July 22 found Dad and I loaded up, camper in tow…and heading north, not to Alaska, but to Shades State Park. I had never stayed at Shades but had always heard good things and knew that it would put us within 10 minutes of Sugar Creek, which was our true destination. We found the primitive camping at Shades to be…not so primitive; true, there was no electricity or water, but there was a nice shower house close by and with the day temps in the low 80’s…it was a very comfortable stay.
You might remember that I visited Sugar Creek on Memorial Day of this year and had great success. My mind had been wandering back to this magnificent stream…over and over I could see the beauty of the water, canyons…oh, and the big smallmouth!
Our first trip was cut short and due to time constraints…Frank and I had to row our new Voyagers through some awesome looking water. That meant that I needed to get back and see just how good the water actually was…and that is exactly what I was able to do. Monday the 22 found dad dropping me off about 5 river miles due east of Deers Mill (the eastern edge of Shades State Park). I took a look at my watch and told dad that I would meet him back at Deers Mill by 2pm, which would give me over 4 hours to fish and navigate my way downstream toward Shades. I knew it had rained the night before but was a bit shocked to see the usually crystal clear water of Sugar Creek resembling a cup of coffee with creamer. I jumped in my boat and off I went…plenty of time and lots of water to fish!
I quickly decided that if my fly was to be seen it would have to be brightly colored…like a neon yellow, or black so that it would contrast with the tan colored water. I decided to tie on a black wooly bugger that had bright red eyes; I started casting below and above riffles and worked my way from spot to spot…with no strikes, nothing! I knew the fish were there and knew the water was stained; my only thought was to persevere. I had gone about an hour and spotted a boulder sitting a couple feet from the shale wall above it…I made an accurate cast and before I could retrieve my fly it had moved five feet down water. My instincts kicked in and I made a quick and powerful strip set and felt a heavy fish; a few seconds later I was taking a photo of spectacular 17” smallmouth…never give up!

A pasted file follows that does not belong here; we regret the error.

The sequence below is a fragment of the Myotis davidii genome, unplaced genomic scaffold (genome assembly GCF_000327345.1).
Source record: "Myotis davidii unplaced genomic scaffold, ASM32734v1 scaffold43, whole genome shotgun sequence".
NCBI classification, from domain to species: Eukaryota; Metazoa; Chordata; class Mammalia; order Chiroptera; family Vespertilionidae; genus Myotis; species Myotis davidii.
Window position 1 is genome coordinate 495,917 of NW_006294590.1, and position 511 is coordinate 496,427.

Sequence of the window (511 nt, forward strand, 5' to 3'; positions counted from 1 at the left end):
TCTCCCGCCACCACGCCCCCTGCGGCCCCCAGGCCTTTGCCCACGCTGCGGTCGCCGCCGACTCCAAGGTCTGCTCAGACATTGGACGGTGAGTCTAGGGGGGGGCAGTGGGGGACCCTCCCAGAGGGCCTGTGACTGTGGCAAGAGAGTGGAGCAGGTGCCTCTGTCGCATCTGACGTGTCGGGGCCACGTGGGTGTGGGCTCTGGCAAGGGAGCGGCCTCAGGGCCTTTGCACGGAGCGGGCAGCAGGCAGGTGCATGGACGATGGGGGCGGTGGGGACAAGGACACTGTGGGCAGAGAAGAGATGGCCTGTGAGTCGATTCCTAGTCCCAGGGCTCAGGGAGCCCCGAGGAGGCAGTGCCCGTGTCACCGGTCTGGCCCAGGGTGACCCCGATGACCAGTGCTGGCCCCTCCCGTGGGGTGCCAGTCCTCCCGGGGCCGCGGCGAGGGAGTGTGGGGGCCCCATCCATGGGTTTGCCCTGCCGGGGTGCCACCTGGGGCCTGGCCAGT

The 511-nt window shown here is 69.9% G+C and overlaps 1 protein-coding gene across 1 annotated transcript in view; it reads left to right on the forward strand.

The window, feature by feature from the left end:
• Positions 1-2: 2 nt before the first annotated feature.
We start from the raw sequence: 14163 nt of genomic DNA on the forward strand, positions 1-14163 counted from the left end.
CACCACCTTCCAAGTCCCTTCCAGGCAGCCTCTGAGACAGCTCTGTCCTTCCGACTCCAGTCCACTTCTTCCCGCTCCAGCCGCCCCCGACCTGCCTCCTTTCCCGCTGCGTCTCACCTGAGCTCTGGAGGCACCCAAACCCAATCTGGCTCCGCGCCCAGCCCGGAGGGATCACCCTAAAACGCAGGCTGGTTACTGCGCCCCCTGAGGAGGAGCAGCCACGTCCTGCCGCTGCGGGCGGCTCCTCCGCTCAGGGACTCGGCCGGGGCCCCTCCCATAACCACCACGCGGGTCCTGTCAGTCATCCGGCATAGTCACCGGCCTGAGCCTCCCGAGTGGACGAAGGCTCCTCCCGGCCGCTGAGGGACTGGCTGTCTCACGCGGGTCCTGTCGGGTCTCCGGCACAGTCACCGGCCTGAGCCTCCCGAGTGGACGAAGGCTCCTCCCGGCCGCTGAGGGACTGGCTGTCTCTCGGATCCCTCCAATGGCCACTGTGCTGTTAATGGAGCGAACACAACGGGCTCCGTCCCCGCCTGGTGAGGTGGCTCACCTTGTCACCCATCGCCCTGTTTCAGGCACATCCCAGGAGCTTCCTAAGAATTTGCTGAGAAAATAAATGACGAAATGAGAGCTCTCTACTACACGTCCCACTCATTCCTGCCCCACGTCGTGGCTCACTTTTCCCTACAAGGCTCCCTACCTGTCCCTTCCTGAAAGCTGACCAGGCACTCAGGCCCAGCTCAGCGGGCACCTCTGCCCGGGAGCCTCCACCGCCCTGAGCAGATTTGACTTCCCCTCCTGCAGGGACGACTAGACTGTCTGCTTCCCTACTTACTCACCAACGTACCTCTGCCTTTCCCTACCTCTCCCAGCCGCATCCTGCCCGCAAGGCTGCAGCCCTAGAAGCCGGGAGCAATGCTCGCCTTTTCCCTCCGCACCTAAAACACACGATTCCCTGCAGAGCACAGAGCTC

By 5pm I was revived and once again floated the same 5 miles…a few hours later and the stream had cleared considerably; my 4 fish of the morning turned into a solid dozen fish and as I pulled into my pick up point I was already eager for Tuesday morning and yet another chance to land another trophy smallie. Tuesday morning found dad and me about another 5 river miles east towards Crawfordsville at a new DNR access point; the goal was to float the 5 miles back to what had been my put in point on Monday. The water had cleared so much in 24 hours that I once again felt a crayfish pattern was the odds on favorite to do the job…and by the time I traversed downstream and once again met dad I had landed another dozen smallies, one of which was a 16” bruiser that really gave me a tough time as I had to land the beast in some very swift water.
My best float came later Tuesday afternoon as I once again did the lower 5 miles; I was eager to fish this section with the ever clearing water. I knew it was going to be a good trip when I hauled in a very thick 15” smallie on my first cast! I continued to see loads of bluntnose minnows trying to escape from the hungry predators below (smallmouth bass). I made a good call, to tie on a shad pattern that I tie and had had great luck with over our Memorial Day fishing trip. At one point I hit a section of water where I could see minnows flying through the air in several directions; I hopped out of my Voyager and made a long downstream cast…a couple of strips and I caught the first of 6 smallies that would come from one pool. If you would like to see a video of me catching a few smallies and some other footage, check out my video entitled “Sugar Creek.” The next couple of hours were magic…I caught fish after fish and my 6 largest fish were all over 15 inches!
The real beauty in Sugar Creek isn’t necessarily the great fishing…but all the wildlife that it has to offer. I bumped eagles, ducks, geese, and about every kind of water bird you can imagine. Honestly, if you are looking for a place to get away and not break the bank…the combination of camping at Shades and traversing Sugar Creek is an incredible option. I can’t say enough about Shades as it was clean, quiet, beautiful and…and $12 per night, very affordable. If you don’t own a canoe or kayak…Clements is the place to contact as they have a full shuttle service and will rent any type of boat you would like to use. They are home based at Deers Mill and have a nice camp store as well.
The summer isn’t over and take my word…you will love the beauty of Sweet Sugar Creek. Pack a lunch, grab your canoe and give it a go; you will find the stress of daily life just leaving as you Enjoy the Great Outdoors.